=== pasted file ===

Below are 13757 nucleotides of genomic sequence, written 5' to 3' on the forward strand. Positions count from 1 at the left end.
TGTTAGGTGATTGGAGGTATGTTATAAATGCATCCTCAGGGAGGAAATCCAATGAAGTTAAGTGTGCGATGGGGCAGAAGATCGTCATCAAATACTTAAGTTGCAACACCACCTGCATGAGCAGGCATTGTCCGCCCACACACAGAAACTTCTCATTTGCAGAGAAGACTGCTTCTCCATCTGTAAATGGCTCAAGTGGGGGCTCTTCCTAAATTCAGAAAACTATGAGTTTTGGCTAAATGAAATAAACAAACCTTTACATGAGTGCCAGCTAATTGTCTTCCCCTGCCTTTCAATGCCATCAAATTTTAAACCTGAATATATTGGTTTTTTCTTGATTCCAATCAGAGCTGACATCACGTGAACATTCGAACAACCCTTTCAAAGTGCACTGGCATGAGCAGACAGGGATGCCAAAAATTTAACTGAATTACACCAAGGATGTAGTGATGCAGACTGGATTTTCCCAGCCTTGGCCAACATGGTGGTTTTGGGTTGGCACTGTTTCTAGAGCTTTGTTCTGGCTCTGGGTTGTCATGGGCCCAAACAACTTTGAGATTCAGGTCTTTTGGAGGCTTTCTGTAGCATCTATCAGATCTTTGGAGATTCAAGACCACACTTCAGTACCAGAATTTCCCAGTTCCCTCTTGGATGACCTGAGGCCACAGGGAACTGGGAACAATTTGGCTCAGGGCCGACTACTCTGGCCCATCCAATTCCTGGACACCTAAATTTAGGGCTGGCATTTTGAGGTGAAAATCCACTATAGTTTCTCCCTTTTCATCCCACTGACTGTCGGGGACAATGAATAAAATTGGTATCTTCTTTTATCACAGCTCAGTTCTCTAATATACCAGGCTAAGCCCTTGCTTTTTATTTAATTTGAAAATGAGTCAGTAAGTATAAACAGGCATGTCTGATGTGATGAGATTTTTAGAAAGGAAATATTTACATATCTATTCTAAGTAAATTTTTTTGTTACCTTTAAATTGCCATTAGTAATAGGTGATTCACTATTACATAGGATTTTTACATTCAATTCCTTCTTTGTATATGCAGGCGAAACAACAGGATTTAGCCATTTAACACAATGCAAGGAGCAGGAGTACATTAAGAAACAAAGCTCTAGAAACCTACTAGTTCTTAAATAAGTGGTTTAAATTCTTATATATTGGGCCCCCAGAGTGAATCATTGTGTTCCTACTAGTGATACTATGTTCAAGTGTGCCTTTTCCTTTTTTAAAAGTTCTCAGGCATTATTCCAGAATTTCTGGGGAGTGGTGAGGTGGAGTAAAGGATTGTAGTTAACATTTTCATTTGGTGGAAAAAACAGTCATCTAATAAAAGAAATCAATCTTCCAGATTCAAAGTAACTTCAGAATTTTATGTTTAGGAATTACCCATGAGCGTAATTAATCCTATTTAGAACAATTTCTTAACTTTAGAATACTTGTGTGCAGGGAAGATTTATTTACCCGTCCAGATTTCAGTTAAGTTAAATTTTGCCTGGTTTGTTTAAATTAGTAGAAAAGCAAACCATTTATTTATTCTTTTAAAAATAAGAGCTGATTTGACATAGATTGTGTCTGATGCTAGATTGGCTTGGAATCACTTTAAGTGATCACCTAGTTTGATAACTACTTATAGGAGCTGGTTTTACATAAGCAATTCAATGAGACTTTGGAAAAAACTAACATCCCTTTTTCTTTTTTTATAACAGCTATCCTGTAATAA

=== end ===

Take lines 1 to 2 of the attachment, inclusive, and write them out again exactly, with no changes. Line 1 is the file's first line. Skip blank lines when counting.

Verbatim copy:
Below are 13757 nucleotides of genomic sequence, written 5' to 3' on the forward strand. Positions count from 1 at the left end.
TGTTAGGTGATTGGAGGTATGTTATAAATGCATCCTCAGGGAGGAAATCCAATGAAGTTAAGTGTGCGATGGGGCAGAAGATCGTCATCAAATACTTAAGTTGCAACACCACCTGCATGAGCAGGCATTGTCCGCCCACACACAGAAACTTCTCATTTGCAGAGAAGACTGCTTCTCCATCTGTAAATGGCTCAAGTGGGGGCTCTTCCTAAATTCAGAAAACTATGAGTTTTGGCTAAATGAAATAAACAAACCTTTACATGAGTGCCAGCTAATTGTCTTCCCCTGCCTTTCAATGCCATCAAATTTTAAACCTGAATATATTGGTTTTTTCTTGATTCCAATCAGAGCTGACATCACGTGAACATTCGAACAACCCTTTCAAAGTGCACTGGCATGAGCAGACAGGGATGCCAAAAATTTAACTGAATTACACCAAGGATGTAGTGATGCAGACTGGATTTTCCCAGCCTTGGCCAACATGGTGGTTTTGGGTTGGCACTGTTTCTAGAGCTTTGTTCTGGCTCTGGGTTGTCATGGGCCCAAACAACTTTGAGATTCAGGTCTTTTGGAGGCTTTCTGTAGCATCTATCAGATCTTTGGAGATTCAAGACCACACTTCAGTACCAGAATTTCCCAGTTCCCTCTTGGATGACCTGAGGCCACAGGGAACTGGGAACAATTTGGCTCAGGGCCGACTACTCTGGCCCATCCAATTCCTGGACACCTAAATTTAGGGCTGGCATTTTGAGGTGAAAATCCACTATAGTTTCTCCCTTTTCATCCCACTGACTGTCGGGGACAATGAATAAAATTGGTATCTTCTTTTATCACAGCTCAGTTCTCTAATATACCAGGCTAAGCCCTTGCTTTTTATTTAATTTGAAAATGAGTCAGTAAGTATAAACAGGCATGTCTGATGTGATGAGATTTTTAGAAAGGAAATATTTACATATCTATTCTAAGTAAATTTTTTTGTTACCTTTAAATTGCCATTAGTAATAGGTGATTCACTATTACATAGGATTTTTACATTCAATTCCTTCTTTGTATATGCAGGCGAAACAACAGGATTTAGCCATTTAACACAATGCAAGGAGCAGGAGTACATTAAGAAACAAAGCTCTAGAAACCTACTAGTTCTTAAATAAGTGGTTTAAATTCTTATATATTGGGCCCCCAGAGTGAATCATTGTGTTCCTACTAGTGATACTATGTTCAAGTGTGCCTTTTCCTTTTTTAAAAGTTCTCAGGCATTATTCCAGAATTTCTGGGGAGTGGTGAGGTGGAGTAAAGGATTGTAGTTAACATTTTCATTTGGTGGAAAAAACAGTCATCTAATAAAAGAAATCAATCTTCCAGATTCAAAGTAACTTCAGAATTTTATGTTTAGGAATTACCCATGAGCGTAATTAATCCTATTTAGAACAATTTCTTAACTTTAGAATACTTGTGTGCAGGGAAGATTTATTTACCCGTCCAGATTTCAGTTAAGTTAAATTTTGCCTGGTTTGTTTAAATTAGTAGAAAAGCAAACCATTTATTTATTCTTTTAAAAATAAGAGCTGATTTGACATAGATTGTGTCTGATGCTAGATTGGCTTGGAATCACTTTAAGTGATCACCTAGTTTGATAACTACTTATAGGAGCTGGTTTTACATAAGCAATTCAATGAGACTTTGGAAAAAACTAACATCCCTTTTTCTTTTTTTATAACAGCTATCCTGTAATAA